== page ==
Victoria Marinara Sauce

Back in 2005, I was a lowly sous chef at an Italian vegetarian restaurant in the Umbrian countryside, throwing together staff lunch meals while simultaneously prepping for that evening’s dinner service. In contrast to the complex and artistic four-course meals we served our patrons, our “family meals” consisted of simple dishes, like orecchiette with pesto or pasta al forno. Then again, this was Italy, so the pesto was vibrant and fresh, using basil that grew with terrifying abundance outside the restaurant’s back door, while the leftover cheeses we used in the baked pasta were a jumble of scamorza, montasio, and freshly crumbled castelmagno.

 

Breakfasts and dinners were generally eaten standing, with large mouthfuls quickly ingested between healthy gulps of strong cafe lattes in the mornings, and house pinot gris in the evenings. Lunches, however, were taken in quiet and peace around a communal table consisting of the head chef Malu, her husband, three sous chefs, and two servers. We’d pass large serving platters of pastas, salads, and ciabatta, softened and dusty with flour from the bread cabinet, while sipping Peroni beers or, depending on the strenuousness of the day, gin and tonics. Gorgeous and fragrant olive oils were always kept at the ready to add a finishing drizzle to nearly everything.

 

What stands out about these casual meals was the head chef’s staunch belief that even the most simple of dishes should have integrity, such that we as cooks and eaters could take uninhibited pride and pleasure in even the most common fare, at least once a day. This meant that we had to use the best ingredients we had on-hand, and were not allowed needless cheats, like sweetening tomato sauce with sugar to heighten palatability. To do so was tantamount to scandal.

 

Though I don’t check nutrition labels on store-bought foods as much one probably should, I do find myself doing so with jarred tomato sauces because of Malu’s Italian-inflected voice that perpetually resides in my head even now. And I rarely purchase premade jarred sauces — partly because they so frequently contain such high quantities of sugar, partly because my pride would not allow me to do so. I would sooner invite another woman into my home to cook for my husband, I thought, than resort to store-bought marinara!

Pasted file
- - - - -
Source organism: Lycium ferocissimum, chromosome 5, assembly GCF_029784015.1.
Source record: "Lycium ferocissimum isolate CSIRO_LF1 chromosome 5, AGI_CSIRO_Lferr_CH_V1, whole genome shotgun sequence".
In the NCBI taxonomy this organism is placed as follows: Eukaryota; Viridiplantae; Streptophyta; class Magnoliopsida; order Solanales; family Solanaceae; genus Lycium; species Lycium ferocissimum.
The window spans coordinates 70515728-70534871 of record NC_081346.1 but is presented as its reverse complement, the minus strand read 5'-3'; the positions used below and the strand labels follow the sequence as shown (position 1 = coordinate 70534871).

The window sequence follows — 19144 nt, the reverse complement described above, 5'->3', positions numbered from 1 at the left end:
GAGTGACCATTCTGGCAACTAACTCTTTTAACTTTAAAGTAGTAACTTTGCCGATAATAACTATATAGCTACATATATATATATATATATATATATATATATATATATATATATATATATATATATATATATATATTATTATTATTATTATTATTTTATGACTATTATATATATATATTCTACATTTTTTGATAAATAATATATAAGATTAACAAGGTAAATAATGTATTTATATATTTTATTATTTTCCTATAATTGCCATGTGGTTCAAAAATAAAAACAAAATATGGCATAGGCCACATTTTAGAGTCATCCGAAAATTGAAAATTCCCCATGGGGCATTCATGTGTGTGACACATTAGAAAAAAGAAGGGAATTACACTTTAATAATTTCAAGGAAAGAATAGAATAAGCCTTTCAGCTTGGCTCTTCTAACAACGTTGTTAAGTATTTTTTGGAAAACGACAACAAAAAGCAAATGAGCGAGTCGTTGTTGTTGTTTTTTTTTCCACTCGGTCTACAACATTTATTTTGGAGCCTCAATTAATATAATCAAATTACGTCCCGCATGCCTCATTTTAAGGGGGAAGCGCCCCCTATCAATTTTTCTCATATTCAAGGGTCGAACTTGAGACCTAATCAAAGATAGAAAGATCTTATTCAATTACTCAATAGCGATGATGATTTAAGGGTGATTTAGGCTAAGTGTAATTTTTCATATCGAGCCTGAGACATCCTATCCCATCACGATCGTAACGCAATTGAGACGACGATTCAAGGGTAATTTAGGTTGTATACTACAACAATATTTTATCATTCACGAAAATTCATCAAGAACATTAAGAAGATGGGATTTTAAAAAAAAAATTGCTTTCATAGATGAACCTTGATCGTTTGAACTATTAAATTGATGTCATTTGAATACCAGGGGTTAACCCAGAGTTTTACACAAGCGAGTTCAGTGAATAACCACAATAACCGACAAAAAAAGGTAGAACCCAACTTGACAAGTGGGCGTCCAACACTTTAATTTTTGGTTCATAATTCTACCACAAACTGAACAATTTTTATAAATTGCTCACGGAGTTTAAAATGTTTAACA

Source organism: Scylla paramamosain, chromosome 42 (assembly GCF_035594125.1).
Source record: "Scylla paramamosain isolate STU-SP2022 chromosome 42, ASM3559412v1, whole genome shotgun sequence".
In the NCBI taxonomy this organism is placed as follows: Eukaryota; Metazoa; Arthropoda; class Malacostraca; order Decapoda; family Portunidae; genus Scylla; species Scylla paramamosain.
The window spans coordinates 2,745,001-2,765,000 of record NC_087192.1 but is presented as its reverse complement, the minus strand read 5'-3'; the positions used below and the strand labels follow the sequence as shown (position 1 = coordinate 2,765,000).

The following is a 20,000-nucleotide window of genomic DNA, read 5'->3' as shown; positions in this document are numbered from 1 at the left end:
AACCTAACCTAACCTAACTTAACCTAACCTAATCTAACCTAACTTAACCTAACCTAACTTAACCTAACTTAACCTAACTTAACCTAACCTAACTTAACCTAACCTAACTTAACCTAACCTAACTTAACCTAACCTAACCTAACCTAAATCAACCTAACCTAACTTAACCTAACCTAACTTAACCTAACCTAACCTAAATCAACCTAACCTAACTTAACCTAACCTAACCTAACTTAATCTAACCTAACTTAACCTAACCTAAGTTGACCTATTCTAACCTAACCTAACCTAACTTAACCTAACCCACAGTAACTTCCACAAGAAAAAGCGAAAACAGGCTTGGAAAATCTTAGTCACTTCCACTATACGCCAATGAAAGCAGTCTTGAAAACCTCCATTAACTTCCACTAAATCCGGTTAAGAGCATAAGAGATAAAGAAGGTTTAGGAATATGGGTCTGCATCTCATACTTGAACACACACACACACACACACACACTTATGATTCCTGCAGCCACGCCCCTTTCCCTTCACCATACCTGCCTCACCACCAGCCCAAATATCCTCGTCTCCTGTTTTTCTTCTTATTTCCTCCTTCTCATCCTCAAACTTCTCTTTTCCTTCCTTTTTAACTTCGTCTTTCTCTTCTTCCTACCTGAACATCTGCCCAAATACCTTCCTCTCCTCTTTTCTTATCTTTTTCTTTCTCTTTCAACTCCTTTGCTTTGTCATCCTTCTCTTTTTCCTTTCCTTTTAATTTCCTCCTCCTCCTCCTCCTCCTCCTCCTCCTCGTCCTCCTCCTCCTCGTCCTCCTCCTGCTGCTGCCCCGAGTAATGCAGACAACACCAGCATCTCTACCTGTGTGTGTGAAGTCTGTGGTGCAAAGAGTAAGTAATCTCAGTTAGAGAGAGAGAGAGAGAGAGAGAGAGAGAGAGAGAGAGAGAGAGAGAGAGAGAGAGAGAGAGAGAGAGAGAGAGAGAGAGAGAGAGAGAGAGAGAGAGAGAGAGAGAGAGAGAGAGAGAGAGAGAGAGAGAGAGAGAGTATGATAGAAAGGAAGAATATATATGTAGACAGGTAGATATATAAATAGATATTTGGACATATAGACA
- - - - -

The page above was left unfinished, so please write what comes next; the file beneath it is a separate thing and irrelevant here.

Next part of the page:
But then…I got pregnant, and neither my ego nor my commitment to Malu and the old country could compete with day-long morning sickness and fatigue. Suddenly I was spending my evenings face-planted on the couch, nauseated and repulsed by anything that didn’t smell of mint or lavender. For the first twenty weeks of my pregnancy, I forbid any form of cooking in my tiny New York City apartment, which retained smells as though it were a live-in Ziploc bag. From my recumbent position in the living room, I would stare with tremendous sadness at the back of my husband’s head as he’d sit at our butcher block dining table, peeling back the plastic cover sealing his sodium-heavy frozen dinner that he had selected from our online grocery delivery service.

 

In the time it took me to fully recover from morning sickness, I had also dialed back my prejudice against jarred tomato sauce. I quickly returned to luxuriating in long hours in the kitchen but also appreciated the ease with which I could get a superb grilled pizza to the table with a prepared marinara.

 

What has not changed, however, is requiring a beautiful sauce without preservatives or sugar, which is surprisingly hard to find. While nothing can replace the evocative pleasure of standing over a saucepan stirring a sauce made from start to finish with gorgeous and whole ingredients, I was deeply impressed by the purity and taste of Victoria Premium Marinara Sauce.

Without meaning to, my husband and I had tried the sauce before checking the ingredients. Tasting from the spoon I had used to scoop the sauce from the jar, we both tilted our heads to the side and raised an eyebrow at each other, as those who are unexpectedly impressed tend to do. Before I had turned the jar around to look at the quantity of sugar I was sure I would find, my eyeballs were already halfway to a full eye roll. Then I saw that just a few ingredients were listed, none of which were sugar. Huh. Surprised again. Cue eyeball return to rightful positions — I had found a sauce comparable to my beloved Malu’s.

 

I tossed half the jar of Victoria Marinara with a simple gnocchi that I had made, also learned from my time in Italy, and finished the dish with a drizzle of olive oil and transparent shavings of heavenly Piave cheese. The other half, I used for a basic Neopolitan-style pizza with mozzarella, basil, a dusting of black pepper and oregano, and olive oil, which my husband and I made on our outdoor gas grill with great haste, as is required when dressing grilled pizzas.

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